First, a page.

I begun to get hungry, it was quite late at this point and I hadn’t eaten since the morning. There was one cafe at the terminal. It was what some would call a ‘greasy spoon’ but what I call ‘my favourite kind of food place ever’. I walked in and it was silent. Everyone there was a male, except the lady behind the counter, and they all looked at me.
Much to my surprise and confusion. In the midst of off peak season, at the counter ordering a beer, in this peaceful ferry terminal was a man from Yorkshire. I recognised his accent immediately. It put me into shock slightly. I had barely met another English person so far on this trip, let alone a northerner. He bought me a coffee and we chatted about what brought us here- for him, this was his ‘annual escape from the missus’.
Soon it was time to board. I don’t know what I was expecting with my budget ticket and ‘Deck space’ reservation. I had been on a ferry to France when I was younger and we had nice comfy seats a bit like those on the bus. I don’t mind sleeping on those ones.
I spent a good half hour searching for those seats. They didn’t exist. So I made do with the seats at the bar. I found some decent ones that were in a semi circle so I could curl up in them.. to a certain extent at least.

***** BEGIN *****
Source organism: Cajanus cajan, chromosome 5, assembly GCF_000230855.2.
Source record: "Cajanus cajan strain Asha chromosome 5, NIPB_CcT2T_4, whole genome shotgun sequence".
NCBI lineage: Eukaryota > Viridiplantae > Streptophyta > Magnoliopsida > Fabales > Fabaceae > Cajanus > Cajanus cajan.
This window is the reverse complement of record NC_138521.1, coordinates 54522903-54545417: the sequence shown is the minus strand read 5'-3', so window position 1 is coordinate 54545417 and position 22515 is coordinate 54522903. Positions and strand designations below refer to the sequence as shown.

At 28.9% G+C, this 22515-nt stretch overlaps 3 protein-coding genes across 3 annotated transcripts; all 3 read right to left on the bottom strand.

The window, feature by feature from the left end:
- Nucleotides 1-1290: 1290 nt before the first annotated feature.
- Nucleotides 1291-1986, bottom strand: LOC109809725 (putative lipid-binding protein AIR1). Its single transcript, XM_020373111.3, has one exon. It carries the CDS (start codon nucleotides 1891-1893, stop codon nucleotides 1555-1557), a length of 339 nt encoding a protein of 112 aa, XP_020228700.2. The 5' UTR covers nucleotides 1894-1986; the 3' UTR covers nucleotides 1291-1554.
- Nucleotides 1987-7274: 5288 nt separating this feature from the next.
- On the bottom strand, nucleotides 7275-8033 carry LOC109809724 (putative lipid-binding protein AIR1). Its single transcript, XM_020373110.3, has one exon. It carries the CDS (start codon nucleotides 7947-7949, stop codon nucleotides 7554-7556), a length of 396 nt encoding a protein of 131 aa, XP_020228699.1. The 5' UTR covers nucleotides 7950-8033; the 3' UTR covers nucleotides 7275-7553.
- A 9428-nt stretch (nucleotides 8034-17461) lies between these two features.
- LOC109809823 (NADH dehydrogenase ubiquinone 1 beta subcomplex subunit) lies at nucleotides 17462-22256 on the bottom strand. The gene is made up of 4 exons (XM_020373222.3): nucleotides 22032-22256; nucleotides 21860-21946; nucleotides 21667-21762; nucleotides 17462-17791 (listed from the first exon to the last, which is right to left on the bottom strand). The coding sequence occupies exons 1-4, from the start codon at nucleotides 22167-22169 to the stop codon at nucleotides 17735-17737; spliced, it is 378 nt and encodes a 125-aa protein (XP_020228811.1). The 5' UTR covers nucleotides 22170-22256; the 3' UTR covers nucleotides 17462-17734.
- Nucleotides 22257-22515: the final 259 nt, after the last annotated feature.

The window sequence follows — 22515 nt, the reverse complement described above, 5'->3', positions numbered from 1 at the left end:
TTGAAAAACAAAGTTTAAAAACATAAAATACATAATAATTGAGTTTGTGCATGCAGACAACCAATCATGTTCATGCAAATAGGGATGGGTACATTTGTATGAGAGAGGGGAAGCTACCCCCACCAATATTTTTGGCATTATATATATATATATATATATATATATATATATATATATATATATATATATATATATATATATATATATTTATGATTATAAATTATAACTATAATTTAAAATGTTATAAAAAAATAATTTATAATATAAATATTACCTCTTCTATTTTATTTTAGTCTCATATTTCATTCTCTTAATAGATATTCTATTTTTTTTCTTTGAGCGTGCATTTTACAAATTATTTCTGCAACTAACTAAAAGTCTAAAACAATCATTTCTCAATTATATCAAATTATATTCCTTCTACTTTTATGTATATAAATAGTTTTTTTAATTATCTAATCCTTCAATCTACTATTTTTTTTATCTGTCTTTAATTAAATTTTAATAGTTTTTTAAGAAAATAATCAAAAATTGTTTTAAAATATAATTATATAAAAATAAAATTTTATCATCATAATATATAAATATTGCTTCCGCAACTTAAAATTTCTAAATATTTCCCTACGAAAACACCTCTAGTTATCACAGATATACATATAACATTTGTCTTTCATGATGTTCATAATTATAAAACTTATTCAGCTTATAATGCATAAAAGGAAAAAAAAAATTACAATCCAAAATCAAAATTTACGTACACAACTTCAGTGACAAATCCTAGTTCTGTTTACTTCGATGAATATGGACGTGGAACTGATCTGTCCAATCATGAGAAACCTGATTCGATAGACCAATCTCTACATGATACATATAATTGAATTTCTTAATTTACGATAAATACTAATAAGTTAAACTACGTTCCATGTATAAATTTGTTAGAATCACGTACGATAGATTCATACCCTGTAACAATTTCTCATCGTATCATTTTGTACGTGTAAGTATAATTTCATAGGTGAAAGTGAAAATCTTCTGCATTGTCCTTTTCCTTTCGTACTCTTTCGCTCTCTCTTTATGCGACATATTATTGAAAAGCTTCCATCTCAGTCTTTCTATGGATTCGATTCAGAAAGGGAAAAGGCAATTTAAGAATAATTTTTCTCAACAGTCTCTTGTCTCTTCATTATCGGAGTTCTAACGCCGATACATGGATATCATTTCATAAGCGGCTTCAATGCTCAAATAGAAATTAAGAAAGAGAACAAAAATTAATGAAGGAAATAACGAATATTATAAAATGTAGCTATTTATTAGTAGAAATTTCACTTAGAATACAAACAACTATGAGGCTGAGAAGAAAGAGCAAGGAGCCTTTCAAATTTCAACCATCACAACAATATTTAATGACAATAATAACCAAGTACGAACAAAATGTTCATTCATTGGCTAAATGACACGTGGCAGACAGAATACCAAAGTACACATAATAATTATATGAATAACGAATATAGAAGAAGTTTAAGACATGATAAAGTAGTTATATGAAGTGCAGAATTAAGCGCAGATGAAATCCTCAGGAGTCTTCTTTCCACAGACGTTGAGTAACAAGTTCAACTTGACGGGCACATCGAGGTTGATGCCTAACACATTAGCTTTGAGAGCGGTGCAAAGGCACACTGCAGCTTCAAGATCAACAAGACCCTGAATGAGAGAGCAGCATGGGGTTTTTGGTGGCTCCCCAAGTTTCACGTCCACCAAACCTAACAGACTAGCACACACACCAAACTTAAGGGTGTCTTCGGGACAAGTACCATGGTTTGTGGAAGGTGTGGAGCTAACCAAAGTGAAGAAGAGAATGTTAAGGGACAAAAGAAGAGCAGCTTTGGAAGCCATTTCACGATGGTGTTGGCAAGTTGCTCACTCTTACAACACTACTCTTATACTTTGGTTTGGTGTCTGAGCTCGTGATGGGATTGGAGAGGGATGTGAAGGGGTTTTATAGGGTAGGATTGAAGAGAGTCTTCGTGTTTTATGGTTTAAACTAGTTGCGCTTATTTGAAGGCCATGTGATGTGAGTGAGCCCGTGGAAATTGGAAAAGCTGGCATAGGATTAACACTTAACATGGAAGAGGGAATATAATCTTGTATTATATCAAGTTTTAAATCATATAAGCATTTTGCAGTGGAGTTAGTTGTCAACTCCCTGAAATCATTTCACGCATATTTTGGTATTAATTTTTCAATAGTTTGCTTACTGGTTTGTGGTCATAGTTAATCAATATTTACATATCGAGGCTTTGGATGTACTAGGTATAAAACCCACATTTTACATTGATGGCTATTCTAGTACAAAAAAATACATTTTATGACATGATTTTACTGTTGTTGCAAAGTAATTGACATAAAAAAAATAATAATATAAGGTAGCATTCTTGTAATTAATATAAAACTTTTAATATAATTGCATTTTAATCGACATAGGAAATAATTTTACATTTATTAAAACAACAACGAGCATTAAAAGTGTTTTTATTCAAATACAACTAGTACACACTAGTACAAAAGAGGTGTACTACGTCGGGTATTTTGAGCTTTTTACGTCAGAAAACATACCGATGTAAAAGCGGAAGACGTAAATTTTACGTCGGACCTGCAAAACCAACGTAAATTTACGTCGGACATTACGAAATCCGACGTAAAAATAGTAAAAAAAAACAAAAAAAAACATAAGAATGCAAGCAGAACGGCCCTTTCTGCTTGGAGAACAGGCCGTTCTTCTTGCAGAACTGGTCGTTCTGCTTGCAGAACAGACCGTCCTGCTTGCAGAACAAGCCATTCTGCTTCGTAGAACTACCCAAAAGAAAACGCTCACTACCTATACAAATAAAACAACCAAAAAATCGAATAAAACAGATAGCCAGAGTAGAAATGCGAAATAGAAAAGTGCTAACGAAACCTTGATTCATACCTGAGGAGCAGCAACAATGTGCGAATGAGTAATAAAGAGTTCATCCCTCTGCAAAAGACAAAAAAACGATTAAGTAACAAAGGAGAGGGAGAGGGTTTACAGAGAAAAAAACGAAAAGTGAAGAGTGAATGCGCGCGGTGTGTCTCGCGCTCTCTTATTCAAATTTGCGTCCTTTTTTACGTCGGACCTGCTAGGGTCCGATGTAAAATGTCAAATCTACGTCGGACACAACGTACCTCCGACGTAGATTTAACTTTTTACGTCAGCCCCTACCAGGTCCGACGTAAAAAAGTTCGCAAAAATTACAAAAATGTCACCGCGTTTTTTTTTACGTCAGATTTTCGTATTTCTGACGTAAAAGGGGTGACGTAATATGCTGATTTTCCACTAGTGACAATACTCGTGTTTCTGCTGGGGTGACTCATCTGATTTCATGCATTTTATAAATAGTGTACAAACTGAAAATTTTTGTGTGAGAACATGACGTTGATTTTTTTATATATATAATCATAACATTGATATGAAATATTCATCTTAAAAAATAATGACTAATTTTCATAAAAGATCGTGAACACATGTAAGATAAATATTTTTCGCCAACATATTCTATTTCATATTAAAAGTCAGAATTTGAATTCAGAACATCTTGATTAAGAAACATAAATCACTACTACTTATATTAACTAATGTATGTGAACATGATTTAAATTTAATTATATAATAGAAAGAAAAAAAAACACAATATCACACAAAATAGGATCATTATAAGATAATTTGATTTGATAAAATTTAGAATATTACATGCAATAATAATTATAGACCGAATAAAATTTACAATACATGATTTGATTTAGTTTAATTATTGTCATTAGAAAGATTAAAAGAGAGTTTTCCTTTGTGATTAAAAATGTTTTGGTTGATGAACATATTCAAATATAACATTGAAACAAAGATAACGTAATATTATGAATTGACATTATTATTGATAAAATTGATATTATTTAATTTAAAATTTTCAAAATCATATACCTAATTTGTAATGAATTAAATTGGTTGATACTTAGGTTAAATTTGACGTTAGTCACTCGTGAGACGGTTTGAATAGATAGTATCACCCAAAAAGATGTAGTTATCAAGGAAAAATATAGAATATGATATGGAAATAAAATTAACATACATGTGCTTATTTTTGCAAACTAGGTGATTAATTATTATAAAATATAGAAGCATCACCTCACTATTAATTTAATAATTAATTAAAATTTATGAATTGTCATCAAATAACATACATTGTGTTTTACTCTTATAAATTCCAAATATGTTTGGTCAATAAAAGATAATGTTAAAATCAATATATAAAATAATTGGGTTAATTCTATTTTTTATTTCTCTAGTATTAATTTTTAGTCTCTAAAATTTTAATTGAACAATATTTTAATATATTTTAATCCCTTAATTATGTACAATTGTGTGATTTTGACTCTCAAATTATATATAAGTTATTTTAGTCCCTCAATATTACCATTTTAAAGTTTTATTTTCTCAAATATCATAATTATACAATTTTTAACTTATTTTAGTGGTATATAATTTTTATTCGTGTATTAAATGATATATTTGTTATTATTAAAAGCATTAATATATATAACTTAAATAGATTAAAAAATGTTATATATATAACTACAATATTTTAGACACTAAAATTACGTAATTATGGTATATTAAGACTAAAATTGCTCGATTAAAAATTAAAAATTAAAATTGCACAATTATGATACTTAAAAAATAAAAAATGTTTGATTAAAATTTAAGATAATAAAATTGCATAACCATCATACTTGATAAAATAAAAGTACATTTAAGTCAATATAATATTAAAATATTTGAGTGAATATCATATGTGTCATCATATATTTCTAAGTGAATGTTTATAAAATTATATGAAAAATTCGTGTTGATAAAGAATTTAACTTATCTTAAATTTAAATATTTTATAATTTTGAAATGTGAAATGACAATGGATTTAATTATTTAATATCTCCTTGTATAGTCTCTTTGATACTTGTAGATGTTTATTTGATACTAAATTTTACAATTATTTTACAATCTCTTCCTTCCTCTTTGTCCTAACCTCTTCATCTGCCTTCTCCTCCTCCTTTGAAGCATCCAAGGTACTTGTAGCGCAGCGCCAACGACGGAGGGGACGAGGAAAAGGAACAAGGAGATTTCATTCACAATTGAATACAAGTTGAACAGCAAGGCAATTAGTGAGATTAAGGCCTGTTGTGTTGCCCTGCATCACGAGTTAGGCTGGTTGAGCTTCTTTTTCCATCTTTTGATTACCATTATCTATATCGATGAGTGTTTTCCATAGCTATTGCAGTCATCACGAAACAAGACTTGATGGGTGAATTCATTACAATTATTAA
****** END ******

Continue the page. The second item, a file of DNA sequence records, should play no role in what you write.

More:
I had to move from my first space because there was a man staring at me with a very obvious smile. The stare persisted for 10 minutes too long and I did not fancy going to sleep with that watchful eye on me all night. So up and left to find my new bed.
Much to my surprise, this goes down in my memory as one of my most restful night sleeps. Being gently rocked to sleep by the waves is just what I needed. I had dreams that I was sailing with my cousins, who not too long ago I had left behind in Lyon and was missing dearly. Dreaming of your loved ones is always a lovely escape from any lonely feelings you might get on travels.
In the morning I was awoken by some cheerful couples chatting away at the bar. Couples who looked very much refreshed and clearly paid for a cabin with a real bed.
Looking out the window I could see the gorgeous, dusty orange rooftops that line the Dubrovnik coast line. They still looked far away and I was enjoying my dream so I tried to hold on to my sleeping state as much as I could. I managed to stay unconscious long enough to be urged awake by a lady asking me to get off the boat.
The time was 8 AM and I was (not so fresh) off the boat in Croatia. I had a full day before my bus to Mostar and it was such a beautiful day, beginning with more map-less guess work as I stroll my way to what I hoped to be the Old Town. I will tell you more about Dubrovnik another week. For now, have a fantastic Sunday.
Thank you for reading!
How well do you sleep on public transport? Do you have any stories of your own? Let me know in the comments.
Want to hear more of my fondest travel memories? Check this post out;
Finding ‘Hygge’ on the road